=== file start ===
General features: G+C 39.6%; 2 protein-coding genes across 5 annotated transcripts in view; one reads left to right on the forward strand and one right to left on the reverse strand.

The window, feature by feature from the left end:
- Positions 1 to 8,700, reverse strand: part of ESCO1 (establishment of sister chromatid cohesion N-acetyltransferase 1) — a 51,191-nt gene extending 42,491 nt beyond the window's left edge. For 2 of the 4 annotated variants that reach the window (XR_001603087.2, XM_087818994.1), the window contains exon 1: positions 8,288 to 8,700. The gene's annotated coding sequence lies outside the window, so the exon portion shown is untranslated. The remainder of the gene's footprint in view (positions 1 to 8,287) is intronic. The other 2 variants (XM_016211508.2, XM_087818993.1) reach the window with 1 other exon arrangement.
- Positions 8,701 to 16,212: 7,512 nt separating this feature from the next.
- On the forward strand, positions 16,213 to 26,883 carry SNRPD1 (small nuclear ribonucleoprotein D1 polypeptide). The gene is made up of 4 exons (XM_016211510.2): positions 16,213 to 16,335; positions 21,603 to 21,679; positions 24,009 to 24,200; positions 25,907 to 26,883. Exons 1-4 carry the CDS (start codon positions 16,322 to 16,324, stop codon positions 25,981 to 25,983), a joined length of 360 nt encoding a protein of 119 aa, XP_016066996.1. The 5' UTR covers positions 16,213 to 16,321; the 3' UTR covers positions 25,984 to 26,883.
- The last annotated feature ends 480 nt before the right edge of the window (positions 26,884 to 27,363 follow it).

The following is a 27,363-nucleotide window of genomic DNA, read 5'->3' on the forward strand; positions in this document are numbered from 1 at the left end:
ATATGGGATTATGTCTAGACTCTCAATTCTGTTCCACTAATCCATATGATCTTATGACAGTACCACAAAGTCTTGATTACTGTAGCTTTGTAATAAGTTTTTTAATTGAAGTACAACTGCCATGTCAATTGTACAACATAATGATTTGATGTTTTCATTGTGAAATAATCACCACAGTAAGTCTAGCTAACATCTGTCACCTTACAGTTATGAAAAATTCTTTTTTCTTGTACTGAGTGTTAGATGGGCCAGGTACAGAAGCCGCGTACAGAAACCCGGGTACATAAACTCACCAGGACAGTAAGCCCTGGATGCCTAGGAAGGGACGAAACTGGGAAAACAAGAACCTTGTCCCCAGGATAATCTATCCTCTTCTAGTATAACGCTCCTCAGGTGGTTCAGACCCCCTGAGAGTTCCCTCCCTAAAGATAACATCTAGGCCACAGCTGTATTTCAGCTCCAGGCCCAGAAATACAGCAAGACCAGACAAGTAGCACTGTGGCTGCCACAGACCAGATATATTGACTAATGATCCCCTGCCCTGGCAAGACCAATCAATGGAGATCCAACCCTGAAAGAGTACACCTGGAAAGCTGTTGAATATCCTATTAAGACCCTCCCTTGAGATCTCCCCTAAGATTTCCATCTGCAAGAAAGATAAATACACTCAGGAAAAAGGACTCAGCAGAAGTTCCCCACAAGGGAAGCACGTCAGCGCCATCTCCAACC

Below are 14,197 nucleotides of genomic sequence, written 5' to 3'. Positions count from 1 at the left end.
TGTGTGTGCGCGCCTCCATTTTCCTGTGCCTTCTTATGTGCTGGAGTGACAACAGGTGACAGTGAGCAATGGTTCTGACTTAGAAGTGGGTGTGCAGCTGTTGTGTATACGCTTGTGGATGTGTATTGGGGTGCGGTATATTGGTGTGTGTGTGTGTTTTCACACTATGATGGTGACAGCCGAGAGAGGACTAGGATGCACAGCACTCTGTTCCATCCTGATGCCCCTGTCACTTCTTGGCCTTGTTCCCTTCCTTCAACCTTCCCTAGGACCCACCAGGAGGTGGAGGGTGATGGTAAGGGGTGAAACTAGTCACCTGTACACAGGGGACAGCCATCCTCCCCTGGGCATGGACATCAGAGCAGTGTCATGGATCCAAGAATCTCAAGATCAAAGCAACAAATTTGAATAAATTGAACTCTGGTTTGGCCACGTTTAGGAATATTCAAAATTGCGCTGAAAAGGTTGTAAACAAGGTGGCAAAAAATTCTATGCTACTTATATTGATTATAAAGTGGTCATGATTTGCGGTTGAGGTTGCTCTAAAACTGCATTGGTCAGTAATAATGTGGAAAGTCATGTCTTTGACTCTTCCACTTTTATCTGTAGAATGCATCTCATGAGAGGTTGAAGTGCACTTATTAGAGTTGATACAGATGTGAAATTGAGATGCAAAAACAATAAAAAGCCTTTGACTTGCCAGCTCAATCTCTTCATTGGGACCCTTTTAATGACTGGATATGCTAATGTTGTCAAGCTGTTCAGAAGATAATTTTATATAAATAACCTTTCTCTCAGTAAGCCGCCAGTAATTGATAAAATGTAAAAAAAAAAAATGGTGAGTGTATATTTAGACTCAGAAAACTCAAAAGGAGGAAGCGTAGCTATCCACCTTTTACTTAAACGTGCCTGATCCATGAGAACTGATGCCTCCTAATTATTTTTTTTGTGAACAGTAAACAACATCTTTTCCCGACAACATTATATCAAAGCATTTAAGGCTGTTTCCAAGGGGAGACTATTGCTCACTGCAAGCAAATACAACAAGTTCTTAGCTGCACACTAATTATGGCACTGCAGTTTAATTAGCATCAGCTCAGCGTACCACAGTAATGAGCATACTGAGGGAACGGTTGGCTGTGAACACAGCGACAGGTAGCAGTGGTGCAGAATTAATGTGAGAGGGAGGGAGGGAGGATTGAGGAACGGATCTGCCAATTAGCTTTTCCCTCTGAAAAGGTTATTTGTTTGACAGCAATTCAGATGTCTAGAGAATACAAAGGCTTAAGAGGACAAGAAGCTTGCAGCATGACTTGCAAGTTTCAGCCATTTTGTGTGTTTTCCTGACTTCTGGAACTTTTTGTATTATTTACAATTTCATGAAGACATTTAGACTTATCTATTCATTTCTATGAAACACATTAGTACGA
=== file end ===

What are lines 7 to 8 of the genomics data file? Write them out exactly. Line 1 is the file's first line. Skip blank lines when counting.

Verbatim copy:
The following is a 27,363-nucleotide window of genomic DNA, read 5'->3' on the forward strand; positions in this document are numbered from 1 at the left end:
ATATGGGATTATGTCTAGACTCTCAATTCTGTTCCACTAATCCATATGATCTTATGACAGTACCACAAAGTCTTGATTACTGTAGCTTTGTAATAAGTTTTTTAATTGAAGTACAACTGCCATGTCAATTGTACAACATAATGATTTGATGTTTTCATTGTGAAATAATCACCACAGTAAGTCTAGCTAACATCTGTCACCTTACAGTTATGAAAAATTCTTTTTTCTTGTACTGAGTGTTAGATGGGCCAGGTACAGAAGCCGCGTACAGAAACCCGGGTACATAAACTCACCAGGACAGTAAGCCCTGGATGCCTAGGAAGGGACGAAACTGGGAAAACAAGAACCTTGTCCCCAGGATAATCTATCCTCTTCTAGTATAACGCTCCTCAGGTGGTTCAGACCCCCTGAGAGTTCCCTCCCTAAAGATAACATCTAGGCCACAGCTGTATTTCAGCTCCAGGCCCAGAAATACAGCAAGACCAGACAAGTAGCACTGTGGCTGCCACAGACCAGATATATTGACTAATGATCCCCTGCCCTGGCAAGACCAATCAATGGAGATCCAACCCTGAAAGAGTACACCTGGAAAGCTGTTGAATATCCTATTAAGACCCTCCCTTGAGATCTCCCCTAAGATTTCCATCTGCAAGAAAGATAAATACACTCAGGAAAAAGGACTCAGCAGAAGTTCCCCACAAGGGAAGCACGTCAGCGCCATCTCCAACC